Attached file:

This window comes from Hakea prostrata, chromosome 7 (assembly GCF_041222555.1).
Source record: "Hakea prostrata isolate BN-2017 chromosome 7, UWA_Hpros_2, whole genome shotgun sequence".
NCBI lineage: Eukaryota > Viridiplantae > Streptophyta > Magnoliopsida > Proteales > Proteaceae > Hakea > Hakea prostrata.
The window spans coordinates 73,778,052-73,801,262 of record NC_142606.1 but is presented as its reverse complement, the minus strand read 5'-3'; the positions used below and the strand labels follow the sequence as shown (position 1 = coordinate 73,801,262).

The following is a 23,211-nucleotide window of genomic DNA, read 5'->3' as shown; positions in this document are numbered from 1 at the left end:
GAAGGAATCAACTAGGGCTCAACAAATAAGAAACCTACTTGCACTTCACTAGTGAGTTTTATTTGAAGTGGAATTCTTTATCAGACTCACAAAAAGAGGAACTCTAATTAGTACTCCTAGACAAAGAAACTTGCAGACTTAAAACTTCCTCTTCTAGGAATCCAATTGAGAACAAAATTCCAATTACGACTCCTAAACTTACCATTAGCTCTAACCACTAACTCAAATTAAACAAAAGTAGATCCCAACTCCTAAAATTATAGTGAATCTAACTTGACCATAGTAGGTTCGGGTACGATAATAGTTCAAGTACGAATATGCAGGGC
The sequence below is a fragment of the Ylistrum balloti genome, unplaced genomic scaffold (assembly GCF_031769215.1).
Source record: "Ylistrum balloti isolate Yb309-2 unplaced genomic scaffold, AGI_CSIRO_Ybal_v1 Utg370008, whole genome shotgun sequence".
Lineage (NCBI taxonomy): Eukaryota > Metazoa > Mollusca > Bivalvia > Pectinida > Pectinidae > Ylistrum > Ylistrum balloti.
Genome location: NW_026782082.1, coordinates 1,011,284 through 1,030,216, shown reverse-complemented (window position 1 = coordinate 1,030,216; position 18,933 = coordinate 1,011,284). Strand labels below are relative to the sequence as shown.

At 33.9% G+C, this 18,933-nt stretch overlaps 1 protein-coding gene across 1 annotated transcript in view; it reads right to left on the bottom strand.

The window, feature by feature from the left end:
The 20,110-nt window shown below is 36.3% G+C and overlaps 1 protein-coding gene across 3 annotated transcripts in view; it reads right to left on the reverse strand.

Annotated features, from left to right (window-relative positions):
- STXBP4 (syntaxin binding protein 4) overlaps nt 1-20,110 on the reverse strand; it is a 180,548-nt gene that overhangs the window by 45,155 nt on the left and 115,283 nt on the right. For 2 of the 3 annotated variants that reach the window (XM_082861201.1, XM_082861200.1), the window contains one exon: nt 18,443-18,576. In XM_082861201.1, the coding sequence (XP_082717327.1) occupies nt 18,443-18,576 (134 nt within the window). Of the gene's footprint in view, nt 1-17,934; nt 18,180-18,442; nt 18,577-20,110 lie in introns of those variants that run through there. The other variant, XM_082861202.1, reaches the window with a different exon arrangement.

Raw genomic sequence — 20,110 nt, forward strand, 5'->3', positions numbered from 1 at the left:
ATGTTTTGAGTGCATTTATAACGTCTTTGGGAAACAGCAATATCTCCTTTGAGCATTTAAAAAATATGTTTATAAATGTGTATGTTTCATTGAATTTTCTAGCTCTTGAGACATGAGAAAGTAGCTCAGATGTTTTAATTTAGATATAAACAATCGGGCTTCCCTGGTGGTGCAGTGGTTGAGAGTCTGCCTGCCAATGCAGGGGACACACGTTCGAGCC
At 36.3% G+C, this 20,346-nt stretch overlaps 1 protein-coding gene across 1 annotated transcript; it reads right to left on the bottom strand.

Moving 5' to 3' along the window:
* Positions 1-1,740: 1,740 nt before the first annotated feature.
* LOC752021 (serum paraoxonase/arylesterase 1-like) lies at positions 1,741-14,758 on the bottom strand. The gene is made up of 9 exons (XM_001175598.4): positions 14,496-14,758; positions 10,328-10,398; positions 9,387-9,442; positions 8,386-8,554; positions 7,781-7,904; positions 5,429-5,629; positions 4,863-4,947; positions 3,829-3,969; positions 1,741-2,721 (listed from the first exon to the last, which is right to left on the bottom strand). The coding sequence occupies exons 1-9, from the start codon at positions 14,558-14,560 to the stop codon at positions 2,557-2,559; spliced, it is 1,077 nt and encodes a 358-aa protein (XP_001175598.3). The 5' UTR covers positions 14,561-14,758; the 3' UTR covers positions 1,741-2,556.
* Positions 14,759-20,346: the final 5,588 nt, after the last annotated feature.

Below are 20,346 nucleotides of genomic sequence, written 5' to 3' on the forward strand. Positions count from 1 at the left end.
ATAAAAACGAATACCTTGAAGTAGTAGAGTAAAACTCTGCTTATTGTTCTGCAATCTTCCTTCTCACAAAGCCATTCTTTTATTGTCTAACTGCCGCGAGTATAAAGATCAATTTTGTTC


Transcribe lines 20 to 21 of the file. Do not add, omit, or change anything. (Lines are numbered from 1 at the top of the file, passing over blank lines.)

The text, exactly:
* Positions 1-1,740: 1,740 nt before the first annotated feature.
* LOC752021 (serum paraoxonase/arylesterase 1-like) lies at positions 1,741-14,758 on the bottom strand. The gene is made up of 9 exons (XM_001175598.4): positions 14,496-14,758; positions 10,328-10,398; positions 9,387-9,442; positions 8,386-8,554; positions 7,781-7,904; positions 5,429-5,629; positions 4,863-4,947; positions 3,829-3,969; positions 1,741-2,721 (listed from the first exon to the last, which is right to left on the bottom strand). The coding sequence occupies exons 1-9, from the start codon at positions 14,558-14,560 to the stop codon at positions 2,557-2,559; spliced, it is 1,077 nt and encodes a 358-aa protein (XP_001175598.3). The 5' UTR covers positions 14,561-14,758; the 3' UTR covers positions 1,741-2,556.